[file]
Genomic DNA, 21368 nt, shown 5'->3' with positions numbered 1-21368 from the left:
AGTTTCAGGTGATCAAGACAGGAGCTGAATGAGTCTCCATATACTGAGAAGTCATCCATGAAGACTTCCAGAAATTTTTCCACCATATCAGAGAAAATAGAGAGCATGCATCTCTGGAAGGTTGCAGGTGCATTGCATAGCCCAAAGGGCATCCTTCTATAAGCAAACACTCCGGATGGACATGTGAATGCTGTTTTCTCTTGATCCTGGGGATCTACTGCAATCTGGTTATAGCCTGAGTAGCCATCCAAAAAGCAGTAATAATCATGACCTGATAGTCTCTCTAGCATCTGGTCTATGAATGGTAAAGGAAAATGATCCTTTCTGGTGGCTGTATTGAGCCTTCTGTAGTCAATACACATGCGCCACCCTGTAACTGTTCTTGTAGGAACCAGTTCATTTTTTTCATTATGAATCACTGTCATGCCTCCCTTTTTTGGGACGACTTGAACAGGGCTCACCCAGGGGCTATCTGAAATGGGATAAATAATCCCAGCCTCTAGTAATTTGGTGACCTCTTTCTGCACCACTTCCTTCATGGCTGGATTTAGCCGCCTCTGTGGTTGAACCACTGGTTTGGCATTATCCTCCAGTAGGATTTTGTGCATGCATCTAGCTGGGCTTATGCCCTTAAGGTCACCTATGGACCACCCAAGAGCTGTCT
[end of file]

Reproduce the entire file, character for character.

Genomic DNA, 21368 nt, shown 5'->3' with positions numbered 1-21368 from the left:
AGTTTCAGGTGATCAAGACAGGAGCTGAATGAGTCTCCATATACTGAGAAGTCATCCATGAAGACTTCCAGAAATTTTTCCACCATATCAGAGAAAATAGAGAGCATGCATCTCTGGAAGGTTGCAGGTGCATTGCATAGCCCAAAGGGCATCCTTCTATAAGCAAACACTCCGGATGGACATGTGAATGCTGTTTTCTCTTGATCCTGGGGATCTACTGCAATCTGGTTATAGCCTGAGTAGCCATCCAAAAAGCAGTAATAATCATGACCTGATAGTCTCTCTAGCATCTGGTCTATGAATGGTAAAGGAAAATGATCCTTTCTGGTGGCTGTATTGAGCCTTCTGTAGTCAATACACATGCGCCACCCTGTAACTGTTCTTGTAGGAACCAGTTCATTTTTTTCATTATGAATCACTGTCATGCCTCCCTTTTTTGGGACGACTTGAACAGGGCTCACCCAGGGGCTATCTGAAATGGGATAAATAATCCCAGCCTCTAGTAATTTGGTGACCTCTTTCTGCACCACTTCCTTCATGGCTGGATTTAGCCGCCTCTGTGGTTGAACCACTGGTTTGGCATTATCCTCCAGTAGGATTTTGTGCATGCATCTAGCTGGGCTTATGCCCTTAAGGTCACCTATGGACCACCCAAGAGCTGTCT